Micklethwait & Wooldridge opine on a Conservatism in need of reform. Old Socialist comments

Micklethwait & Wooldridge (M&W) begin their essay with Ambrogio Lorenzetti fresco of 1339, ‘The Allegory of Good and Bad Government’. What can two Oxford grads offer but the most highfalutin historical reference, yet obscure enough to evoke a kind of awe, in the thought of the reader? In sum, it is an allegory on ‘Good’ and ‘Bad’ Government. In their telling, political scientist Samuel Lubell enters their melodrama, and he postulates that there are two Parties , the party of ‘the sun of the sun’ which creates the light and heat, and a “party of the moon,” which ‘shines in the reflected radiance of the heat thus generated’.

In this paragraph M&W apply their borrowed frame to British/American political history:

Ever since Ronald Reagan and Margaret Thatcher, the right has been the “party of the sun” in the United States and Britain. Now it is in danger of becoming the party of the moon unless it radically overhauls both its personnel and its ideas. Certainly, it has ended up on the bad-government side of Lorenzetti’s fresco.

M&W present to the reader with this characterization of ‘Left’ governance since 1979:

Since 1979, the left has managed to install only four people in the White House or Downing Street — Bill Clinton and Barack Obama on one side of the Atlantic, and Tony Blair and Gordon Brown on the other (and the latter never won an election). The right has established a clear advantage in two things — practical competence and intellectual dynamism.

This parade of ‘Leftists’: ‘Bill Clinton and Barack Obama on one side of the Atlantic, and Tony Blair and Gordon Brown‘. What significance might the reader attach to M&W’s proclamation of Conservatism’s ‘practical competence and intellectual dynamism’ ? E.g. The Depression of 2008? What do all these ‘Left’ politicians have in common? Both The New Democrats, Clinton and Obama, and New Labour Tony Blair and Gordon Brown are Neo-Liberal just like Reagan and Thatcher.

In an American political context the reader need only look at Obama’s praise, not of FDR, but of Reagan.

“I don’t want to present myself as some sort of singular figure. I think part of what’s different are the times. I do think that, for example, the 1980 election was different. I think Ronald Reagan changed the trajectory of America in a way that, you know, Richard Nixon did not and in a way that Bill Clinton did not.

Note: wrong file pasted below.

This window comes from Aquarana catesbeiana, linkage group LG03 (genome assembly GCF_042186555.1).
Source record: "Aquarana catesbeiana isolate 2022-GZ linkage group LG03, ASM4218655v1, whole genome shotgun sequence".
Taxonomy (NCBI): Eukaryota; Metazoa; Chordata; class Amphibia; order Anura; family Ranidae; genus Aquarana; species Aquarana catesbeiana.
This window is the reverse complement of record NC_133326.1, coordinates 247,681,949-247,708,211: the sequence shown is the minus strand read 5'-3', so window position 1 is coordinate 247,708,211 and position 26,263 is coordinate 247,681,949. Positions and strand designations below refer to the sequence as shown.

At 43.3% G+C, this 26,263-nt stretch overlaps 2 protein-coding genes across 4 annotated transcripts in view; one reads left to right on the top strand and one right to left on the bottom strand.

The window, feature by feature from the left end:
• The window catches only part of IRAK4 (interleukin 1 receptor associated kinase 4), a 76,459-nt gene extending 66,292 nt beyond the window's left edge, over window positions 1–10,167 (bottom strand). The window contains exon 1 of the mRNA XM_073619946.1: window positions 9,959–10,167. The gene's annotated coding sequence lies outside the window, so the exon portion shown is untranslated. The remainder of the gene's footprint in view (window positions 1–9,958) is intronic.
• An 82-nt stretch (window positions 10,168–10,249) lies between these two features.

“He put us on a fundamentally different path because the country was ready for it. I think they felt like, you know, with all the excesses of the 60s and the 70s, and government had grown and grown, but there wasn’t much sense of accountability in terms of how it was operating. I think people just tapped into — he tapped into what people were already feeling, which was, we want clarity, we want optimism, we want a return to that sense of dynamism and entrepreneurship that had been missing.


A further long quote from M&W is revelatory:

The first is a traditional advantage of conservatism. Both Republicans and the Tories have based their electoral appeal on the idea that they will do a better job of looking after your money and protecting your country than the other guys. Vote for the left if you want to build castles in the air. But if you’re more interested in preserving the value of your house and keeping criminals off the streets, then vote for the right.

Not content with just the above M&W continue their unstinting praise for ‘Conservatism’ in all its attachments to demonstrably failed policies- in an American context look at the Neo-Liberal Clinton’s and Welfare Reform, Crime Bill, and the catastrophic repeal of Glass-Stegall! M&W praise ‘Conservatism’ yet its attachment to intellectuals like Milton Freedman and James Q. Wilson are part of an alliance of Conservatives, with the equally toxic Neo-Liberalism: that demands a strong state to protect the hallowed Free Market. This utterly antithetical to Reagan’s battle cry of ‘government is the problem’! Or Mrs. Thatcher passing out ‘Road to Serfdom’ as if it were a party favor. Not to forget the most politically exploitable ‘Leftists’, and their attachment to a corrosive Anti-Capitalism!

However, the right has also been more dynamic, generating the intellectual light that the moon can do no more than reflect. Since 1979, modern conservatism has produced nearly all the important ideas that have changed the political universe, from privatization to welfare reform to “broken windows” crime policy. These ideas may sound obvious today, but they were widely regarded as “crazy” when they were first floated in the work of maverick intellectuals, such as Milton Friedman in economics and James Q. Wilson in social policy. Indeed, those ideas became so mainstream that they changed the left, too. Clinton and Blair, the two most successful left-leaning politicians of the past 40 years, were often accused of being conservatives. Clinton balanced the budget and reformed welfare. Blair gave his party a new name, New Labour, and abandoned the dream, laid out in Clause 4 of the Labour Party constitution, of nationalizing the means of production.